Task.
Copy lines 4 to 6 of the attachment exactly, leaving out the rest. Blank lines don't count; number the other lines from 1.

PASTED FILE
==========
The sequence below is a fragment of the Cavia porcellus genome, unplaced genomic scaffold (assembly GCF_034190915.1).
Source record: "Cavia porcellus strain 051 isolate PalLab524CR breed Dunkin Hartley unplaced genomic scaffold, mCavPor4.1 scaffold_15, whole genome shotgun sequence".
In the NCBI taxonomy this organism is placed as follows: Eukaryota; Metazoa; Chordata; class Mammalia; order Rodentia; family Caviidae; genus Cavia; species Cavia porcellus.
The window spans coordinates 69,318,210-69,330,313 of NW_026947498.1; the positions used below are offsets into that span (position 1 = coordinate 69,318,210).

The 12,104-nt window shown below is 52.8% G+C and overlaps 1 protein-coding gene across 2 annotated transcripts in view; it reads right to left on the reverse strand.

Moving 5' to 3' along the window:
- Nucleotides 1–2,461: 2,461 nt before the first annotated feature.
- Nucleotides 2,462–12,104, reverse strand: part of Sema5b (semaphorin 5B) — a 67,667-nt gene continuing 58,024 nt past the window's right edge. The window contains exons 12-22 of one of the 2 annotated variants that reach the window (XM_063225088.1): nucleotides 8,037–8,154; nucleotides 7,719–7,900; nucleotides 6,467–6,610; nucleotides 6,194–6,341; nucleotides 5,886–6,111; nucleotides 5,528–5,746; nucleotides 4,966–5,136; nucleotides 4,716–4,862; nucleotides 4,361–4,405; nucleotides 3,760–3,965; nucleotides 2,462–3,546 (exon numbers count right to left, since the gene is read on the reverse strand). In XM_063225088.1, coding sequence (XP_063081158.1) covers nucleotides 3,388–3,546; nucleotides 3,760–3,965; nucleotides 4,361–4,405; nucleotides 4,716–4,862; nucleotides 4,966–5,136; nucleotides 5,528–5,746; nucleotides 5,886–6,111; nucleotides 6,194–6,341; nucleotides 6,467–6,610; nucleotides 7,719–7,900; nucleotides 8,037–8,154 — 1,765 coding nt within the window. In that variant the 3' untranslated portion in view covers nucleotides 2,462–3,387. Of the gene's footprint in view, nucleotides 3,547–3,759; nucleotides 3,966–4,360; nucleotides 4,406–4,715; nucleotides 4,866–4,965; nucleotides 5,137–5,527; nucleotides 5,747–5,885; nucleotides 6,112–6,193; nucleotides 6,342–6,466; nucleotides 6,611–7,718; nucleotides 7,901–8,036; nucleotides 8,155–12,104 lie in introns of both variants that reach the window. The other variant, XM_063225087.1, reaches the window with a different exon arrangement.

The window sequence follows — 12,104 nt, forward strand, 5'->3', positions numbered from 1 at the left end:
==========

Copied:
The window spans coordinates 69,318,210-69,330,313 of NW_026947498.1; the positions used below are offsets into that span (position 1 = coordinate 69,318,210).

The 12,104-nt window shown below is 52.8% G+C and overlaps 1 protein-coding gene across 2 annotated transcripts in view; it reads right to left on the reverse strand.

Moving 5' to 3' along the window: